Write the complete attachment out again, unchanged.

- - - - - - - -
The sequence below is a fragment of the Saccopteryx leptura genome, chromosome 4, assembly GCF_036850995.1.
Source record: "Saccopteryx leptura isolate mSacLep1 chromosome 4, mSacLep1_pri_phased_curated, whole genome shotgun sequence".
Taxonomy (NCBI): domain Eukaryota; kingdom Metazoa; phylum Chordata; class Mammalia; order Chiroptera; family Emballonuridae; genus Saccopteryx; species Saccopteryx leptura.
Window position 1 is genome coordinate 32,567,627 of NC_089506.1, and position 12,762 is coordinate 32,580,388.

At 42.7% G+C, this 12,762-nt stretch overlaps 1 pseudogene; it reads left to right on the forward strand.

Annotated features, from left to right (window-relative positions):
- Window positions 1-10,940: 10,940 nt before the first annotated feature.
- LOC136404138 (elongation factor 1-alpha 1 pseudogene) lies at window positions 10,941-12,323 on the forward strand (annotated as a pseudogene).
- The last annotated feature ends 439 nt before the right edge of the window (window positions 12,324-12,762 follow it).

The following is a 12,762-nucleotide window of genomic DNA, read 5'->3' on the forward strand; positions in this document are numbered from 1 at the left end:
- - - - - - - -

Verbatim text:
The sequence below is a fragment of the Saccopteryx leptura genome, chromosome 4, assembly GCF_036850995.1.
Source record: "Saccopteryx leptura isolate mSacLep1 chromosome 4, mSacLep1_pri_phased_curated, whole genome shotgun sequence".
Taxonomy (NCBI): domain Eukaryota; kingdom Metazoa; phylum Chordata; class Mammalia; order Chiroptera; family Emballonuridae; genus Saccopteryx; species Saccopteryx leptura.
Window position 1 is genome coordinate 32,567,627 of NC_089506.1, and position 12,762 is coordinate 32,580,388.

At 42.7% G+C, this 12,762-nt stretch overlaps 1 pseudogene; it reads left to right on the forward strand.

Annotated features, from left to right (window-relative positions):
- Window positions 1-10,940: 10,940 nt before the first annotated feature.
- LOC136404138 (elongation factor 1-alpha 1 pseudogene) lies at window positions 10,941-12,323 on the forward strand (annotated as a pseudogene).
- The last annotated feature ends 439 nt before the right edge of the window (window positions 12,324-12,762 follow it).

The following is a 12,762-nucleotide window of genomic DNA, read 5'->3' on the forward strand; positions in this document are numbered from 1 at the left end: